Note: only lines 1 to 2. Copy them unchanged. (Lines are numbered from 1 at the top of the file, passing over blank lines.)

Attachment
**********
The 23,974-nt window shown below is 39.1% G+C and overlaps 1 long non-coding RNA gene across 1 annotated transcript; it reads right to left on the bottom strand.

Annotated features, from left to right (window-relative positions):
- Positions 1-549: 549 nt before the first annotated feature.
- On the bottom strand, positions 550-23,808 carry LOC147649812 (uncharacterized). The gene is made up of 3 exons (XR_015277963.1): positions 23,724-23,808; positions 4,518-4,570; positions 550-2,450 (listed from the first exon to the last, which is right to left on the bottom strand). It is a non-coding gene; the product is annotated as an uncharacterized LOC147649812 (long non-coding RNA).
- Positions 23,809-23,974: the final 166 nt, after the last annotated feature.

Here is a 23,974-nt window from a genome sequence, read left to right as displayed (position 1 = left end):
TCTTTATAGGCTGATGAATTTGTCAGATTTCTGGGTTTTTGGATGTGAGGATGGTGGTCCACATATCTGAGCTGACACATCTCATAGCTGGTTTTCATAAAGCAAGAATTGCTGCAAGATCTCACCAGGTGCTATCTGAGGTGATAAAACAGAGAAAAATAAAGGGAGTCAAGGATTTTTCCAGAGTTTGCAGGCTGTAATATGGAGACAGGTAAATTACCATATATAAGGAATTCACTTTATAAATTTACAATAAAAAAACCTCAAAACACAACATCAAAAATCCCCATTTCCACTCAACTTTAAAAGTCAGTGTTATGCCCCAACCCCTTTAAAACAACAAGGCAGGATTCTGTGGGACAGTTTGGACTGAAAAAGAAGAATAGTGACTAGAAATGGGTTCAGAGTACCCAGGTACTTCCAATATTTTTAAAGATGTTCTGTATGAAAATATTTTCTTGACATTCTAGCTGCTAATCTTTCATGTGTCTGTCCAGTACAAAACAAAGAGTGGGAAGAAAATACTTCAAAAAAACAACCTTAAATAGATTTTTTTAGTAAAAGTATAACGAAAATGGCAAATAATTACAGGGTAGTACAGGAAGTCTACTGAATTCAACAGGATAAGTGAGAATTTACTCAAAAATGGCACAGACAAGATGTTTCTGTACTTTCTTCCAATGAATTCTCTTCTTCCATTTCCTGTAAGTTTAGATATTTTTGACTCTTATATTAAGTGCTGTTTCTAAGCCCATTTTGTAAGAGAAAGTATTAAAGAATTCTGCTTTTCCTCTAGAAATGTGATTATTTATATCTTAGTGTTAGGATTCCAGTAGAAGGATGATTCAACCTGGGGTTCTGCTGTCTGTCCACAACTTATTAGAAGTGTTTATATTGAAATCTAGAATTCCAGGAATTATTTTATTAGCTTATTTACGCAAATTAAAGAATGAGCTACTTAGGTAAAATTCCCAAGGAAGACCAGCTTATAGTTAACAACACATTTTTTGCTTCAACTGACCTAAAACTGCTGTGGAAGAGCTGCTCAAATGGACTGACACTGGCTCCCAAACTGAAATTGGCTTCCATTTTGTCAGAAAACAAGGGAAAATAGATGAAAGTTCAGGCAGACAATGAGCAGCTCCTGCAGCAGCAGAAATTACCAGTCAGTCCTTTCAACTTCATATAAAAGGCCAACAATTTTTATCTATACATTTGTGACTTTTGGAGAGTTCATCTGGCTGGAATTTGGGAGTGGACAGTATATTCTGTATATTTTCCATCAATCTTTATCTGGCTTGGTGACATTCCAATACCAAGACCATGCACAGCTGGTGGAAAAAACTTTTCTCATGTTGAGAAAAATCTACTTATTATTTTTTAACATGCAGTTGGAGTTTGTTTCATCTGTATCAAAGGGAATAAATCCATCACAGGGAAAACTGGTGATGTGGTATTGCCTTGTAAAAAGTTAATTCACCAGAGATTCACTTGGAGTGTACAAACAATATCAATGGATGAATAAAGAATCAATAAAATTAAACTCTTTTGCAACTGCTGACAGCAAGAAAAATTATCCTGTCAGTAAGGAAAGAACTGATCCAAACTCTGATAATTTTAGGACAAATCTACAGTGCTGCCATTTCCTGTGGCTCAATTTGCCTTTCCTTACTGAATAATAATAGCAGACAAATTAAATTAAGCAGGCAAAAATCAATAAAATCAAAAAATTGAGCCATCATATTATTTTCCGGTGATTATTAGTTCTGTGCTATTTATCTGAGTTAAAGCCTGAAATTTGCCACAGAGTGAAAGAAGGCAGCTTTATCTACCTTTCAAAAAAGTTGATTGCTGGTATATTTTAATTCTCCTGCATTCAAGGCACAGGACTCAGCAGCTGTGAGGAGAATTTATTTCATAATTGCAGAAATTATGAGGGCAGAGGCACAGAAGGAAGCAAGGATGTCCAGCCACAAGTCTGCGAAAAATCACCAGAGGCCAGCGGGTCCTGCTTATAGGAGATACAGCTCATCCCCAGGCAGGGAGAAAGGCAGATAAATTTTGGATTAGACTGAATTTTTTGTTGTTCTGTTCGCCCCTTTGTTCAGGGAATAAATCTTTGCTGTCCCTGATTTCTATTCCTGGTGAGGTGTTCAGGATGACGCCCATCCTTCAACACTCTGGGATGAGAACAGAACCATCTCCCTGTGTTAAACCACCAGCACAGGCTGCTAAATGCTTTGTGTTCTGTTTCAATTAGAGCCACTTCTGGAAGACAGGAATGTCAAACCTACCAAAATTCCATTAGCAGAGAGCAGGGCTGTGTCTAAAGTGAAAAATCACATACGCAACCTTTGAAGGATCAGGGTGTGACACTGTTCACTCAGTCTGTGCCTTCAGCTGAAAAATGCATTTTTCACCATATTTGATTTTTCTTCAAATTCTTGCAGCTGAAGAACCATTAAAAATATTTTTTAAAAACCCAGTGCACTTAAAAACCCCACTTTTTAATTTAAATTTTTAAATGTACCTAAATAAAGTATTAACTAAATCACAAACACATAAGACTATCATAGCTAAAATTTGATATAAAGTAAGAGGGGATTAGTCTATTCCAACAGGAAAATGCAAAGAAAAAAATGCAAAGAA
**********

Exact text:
The 23,974-nt window shown below is 39.1% G+C and overlaps 1 long non-coding RNA gene across 1 annotated transcript; it reads right to left on the bottom strand.

Annotated features, from left to right (window-relative positions):